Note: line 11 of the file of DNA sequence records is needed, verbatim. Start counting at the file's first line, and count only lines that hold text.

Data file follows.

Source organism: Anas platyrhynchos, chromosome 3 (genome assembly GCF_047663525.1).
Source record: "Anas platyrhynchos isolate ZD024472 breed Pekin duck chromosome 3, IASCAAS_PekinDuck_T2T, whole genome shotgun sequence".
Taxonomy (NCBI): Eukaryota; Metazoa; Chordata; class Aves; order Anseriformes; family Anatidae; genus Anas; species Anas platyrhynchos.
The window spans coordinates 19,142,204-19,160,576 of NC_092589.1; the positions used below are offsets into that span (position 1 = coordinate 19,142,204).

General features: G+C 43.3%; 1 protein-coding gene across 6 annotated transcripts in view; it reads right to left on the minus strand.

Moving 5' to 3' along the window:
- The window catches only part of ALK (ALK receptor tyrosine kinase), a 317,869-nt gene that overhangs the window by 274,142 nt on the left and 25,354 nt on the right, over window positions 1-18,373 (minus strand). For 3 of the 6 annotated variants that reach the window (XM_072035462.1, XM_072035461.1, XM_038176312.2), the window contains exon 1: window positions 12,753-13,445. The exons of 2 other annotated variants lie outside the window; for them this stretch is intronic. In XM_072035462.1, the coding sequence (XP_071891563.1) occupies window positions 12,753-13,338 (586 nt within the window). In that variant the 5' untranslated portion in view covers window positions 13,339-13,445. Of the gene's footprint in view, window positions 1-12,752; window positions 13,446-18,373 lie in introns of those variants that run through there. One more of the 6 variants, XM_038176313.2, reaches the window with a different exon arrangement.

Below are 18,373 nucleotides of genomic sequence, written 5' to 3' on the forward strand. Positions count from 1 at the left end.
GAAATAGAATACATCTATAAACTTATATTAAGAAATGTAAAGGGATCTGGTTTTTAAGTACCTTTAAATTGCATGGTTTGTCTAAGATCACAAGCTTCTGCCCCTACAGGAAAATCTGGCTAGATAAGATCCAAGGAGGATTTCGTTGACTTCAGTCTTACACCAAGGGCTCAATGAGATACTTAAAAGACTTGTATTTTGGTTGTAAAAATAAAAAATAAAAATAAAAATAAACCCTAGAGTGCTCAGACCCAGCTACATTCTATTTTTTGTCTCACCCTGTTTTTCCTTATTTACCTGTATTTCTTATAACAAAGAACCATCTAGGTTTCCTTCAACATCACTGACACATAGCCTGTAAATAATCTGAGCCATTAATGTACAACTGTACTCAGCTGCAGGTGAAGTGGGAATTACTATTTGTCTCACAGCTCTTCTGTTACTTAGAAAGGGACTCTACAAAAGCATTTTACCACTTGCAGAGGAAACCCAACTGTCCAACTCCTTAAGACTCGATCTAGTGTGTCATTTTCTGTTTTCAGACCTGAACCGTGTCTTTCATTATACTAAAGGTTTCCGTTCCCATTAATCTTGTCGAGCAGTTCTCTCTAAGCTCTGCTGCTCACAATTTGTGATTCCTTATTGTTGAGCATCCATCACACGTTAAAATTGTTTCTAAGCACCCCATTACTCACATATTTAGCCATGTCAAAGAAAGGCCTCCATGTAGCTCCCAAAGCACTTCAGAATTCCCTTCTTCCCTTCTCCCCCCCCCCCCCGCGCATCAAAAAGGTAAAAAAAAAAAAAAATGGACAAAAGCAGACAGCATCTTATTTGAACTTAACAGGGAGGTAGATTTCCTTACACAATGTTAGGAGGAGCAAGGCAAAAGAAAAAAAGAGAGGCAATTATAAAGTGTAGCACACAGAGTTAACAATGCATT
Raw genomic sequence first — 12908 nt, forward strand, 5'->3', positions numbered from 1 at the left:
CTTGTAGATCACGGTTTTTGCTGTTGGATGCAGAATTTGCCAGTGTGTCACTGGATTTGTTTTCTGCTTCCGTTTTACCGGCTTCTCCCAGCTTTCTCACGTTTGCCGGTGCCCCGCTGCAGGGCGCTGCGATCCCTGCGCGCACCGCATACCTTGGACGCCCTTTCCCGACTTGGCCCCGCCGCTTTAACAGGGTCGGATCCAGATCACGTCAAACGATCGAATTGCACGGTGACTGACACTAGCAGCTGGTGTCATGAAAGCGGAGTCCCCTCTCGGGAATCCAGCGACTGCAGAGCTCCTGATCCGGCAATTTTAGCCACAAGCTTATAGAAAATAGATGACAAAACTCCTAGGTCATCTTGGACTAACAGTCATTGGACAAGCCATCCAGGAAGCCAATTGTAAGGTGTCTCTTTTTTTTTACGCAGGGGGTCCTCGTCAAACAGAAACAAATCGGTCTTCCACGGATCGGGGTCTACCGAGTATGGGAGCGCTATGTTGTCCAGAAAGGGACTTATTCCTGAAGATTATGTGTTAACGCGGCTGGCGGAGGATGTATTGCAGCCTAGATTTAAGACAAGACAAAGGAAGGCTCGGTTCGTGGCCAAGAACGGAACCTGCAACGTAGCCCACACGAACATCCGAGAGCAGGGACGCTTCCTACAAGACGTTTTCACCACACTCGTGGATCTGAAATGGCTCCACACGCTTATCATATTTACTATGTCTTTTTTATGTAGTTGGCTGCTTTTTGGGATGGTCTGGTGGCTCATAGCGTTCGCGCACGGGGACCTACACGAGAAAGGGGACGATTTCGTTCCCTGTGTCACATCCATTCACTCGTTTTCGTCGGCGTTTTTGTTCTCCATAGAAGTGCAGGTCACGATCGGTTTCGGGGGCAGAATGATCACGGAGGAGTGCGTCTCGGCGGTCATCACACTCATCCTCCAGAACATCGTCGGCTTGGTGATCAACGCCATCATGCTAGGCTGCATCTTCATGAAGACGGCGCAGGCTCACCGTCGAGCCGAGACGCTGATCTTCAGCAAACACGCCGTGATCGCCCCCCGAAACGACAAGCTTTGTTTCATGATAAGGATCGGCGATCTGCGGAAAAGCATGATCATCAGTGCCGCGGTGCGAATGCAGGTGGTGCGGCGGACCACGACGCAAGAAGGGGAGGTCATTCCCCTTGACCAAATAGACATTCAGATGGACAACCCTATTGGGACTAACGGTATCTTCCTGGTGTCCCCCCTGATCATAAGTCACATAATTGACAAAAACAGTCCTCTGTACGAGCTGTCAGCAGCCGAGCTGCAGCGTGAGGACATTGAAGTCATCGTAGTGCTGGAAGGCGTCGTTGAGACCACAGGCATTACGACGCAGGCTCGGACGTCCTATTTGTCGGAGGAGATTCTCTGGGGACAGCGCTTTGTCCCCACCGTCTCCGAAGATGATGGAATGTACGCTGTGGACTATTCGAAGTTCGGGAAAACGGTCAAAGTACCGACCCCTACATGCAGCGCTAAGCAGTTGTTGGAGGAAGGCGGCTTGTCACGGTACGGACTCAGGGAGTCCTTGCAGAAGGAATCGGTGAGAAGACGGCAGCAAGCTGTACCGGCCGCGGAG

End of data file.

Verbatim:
CTTGTAGATCACGGTTTTTGCTGTTGGATGCAGAATTTGCCAGTGTGTCACTGGATTTGTTTTCTGCTTCCGTTTTACCGGCTTCTCCCAGCTTTCTCACGTTTGCCGGTGCCCCGCTGCAGGGCGCTGCGATCCCTGCGCGCACCGCATACCTTGGACGCCCTTTCCCGACTTGGCCCCGCCGCTTTAACAGGGTCGGATCCAGATCACGTCAAACGATCGAATTGCACGGTGACTGACACTAGCAGCTGGTGTCATGAAAGCGGAGTCCCCTCTCGGGAATCCAGCGACTGCAGAGCTCCTGATCCGGCAATTTTAGCCACAAGCTTATAGAAAATAGATGACAAAACTCCTAGGTCATCTTGGACTAACAGTCATTGGACAAGCCATCCAGGAAGCCAATTGTAAGGTGTCTCTTTTTTTTTACGCAGGGGGTCCTCGTCAAACAGAAACAAATCGGTCTTCCACGGATCGGGGTCTACCGAGTATGGGAGCGCTATGTTGTCCAGAAAGGGACTTATTCCTGAAGATTATGTGTTAACGCGGCTGGCGGAGGATGTATTGCAGCCTAGATTTAAGACAAGACAAAGGAAGGCTCGGTTCGTGGCCAAGAACGGAACCTGCAACGTAGCCCACACGAACATCCGAGAGCAGGGACGCTTCCTACAAGACGTTTTCACCACACTCGTGGATCTGAAATGGCTCCACACGCTTATCATATTTACTATGTCTTTTTTATGTAGTTGGCTGCTTTTTGGGATGGTCTGGTGGCTCATAGCGTTCGCGCACGGGGACCTACACGAGAAAGGGGACGATTTCGTTCCCTGTGTCACATCCATTCACTCGTTTTCGTCGGCGTTTTTGTTCTCCATAGAAGTGCAGGTCACGATCGGTTTCGGGGGCAGAATGATCACGGAGGAGTGCGTCTCGGCGGTCATCACACTCATCCTCCAGAACATCGTCGGCTTGGTGATCAACGCCATCATGCTAGGCTGCATCTTCATGAAGACGGCGCAGGCTCACCGTCGAGCCGAGACGCTGATCTTCAGCAAACACGCCGTGATCGCCCCCCGAAACGACAAGCTTTGTTTCATGATAAGGATCGGCGATCTGCGGAAAAGCATGATCATCAGTGCCGCGGTGCGAATGCAGGTGGTGCGGCGGACCACGACGCAAGAAGGGGAGGTCATTCCCCTTGACCAAATAGACATTCAGATGGACAACCCTATTGGGACTAACGGTATCTTCCTGGTGTCCCCCCTGATCATAAGTCACATAATTGACAAAAACAGTCCTCTGTACGAGCTGTCAGCAGCCGAGCTGCAGCGTGAGGACATTGAAGTCATCGTAGTGCTGGAAGGCGTCGTTGAGACCACAGGCATTACGACGCAGGCTCGGACGTCCTATTTGTCGGAGGAGATTCTCTGGGGACAGCGCTTTGTCCCCACCGTCTCCGAAGATGATGGAATGTACGCTGTGGACTATTCGAAGTTCGGGAAAACGGTCAAAGTACCGACCCCTACATGCAGCGCTAAGCAGTTGTTGGAGGAAGGCGGCTTGTCACGGTACGGACTCAGGGAGTCCTTGCAGAAGGAATCGGTGAGAAGACGGCAGCAAGCTGTACCGGCCGCGGAG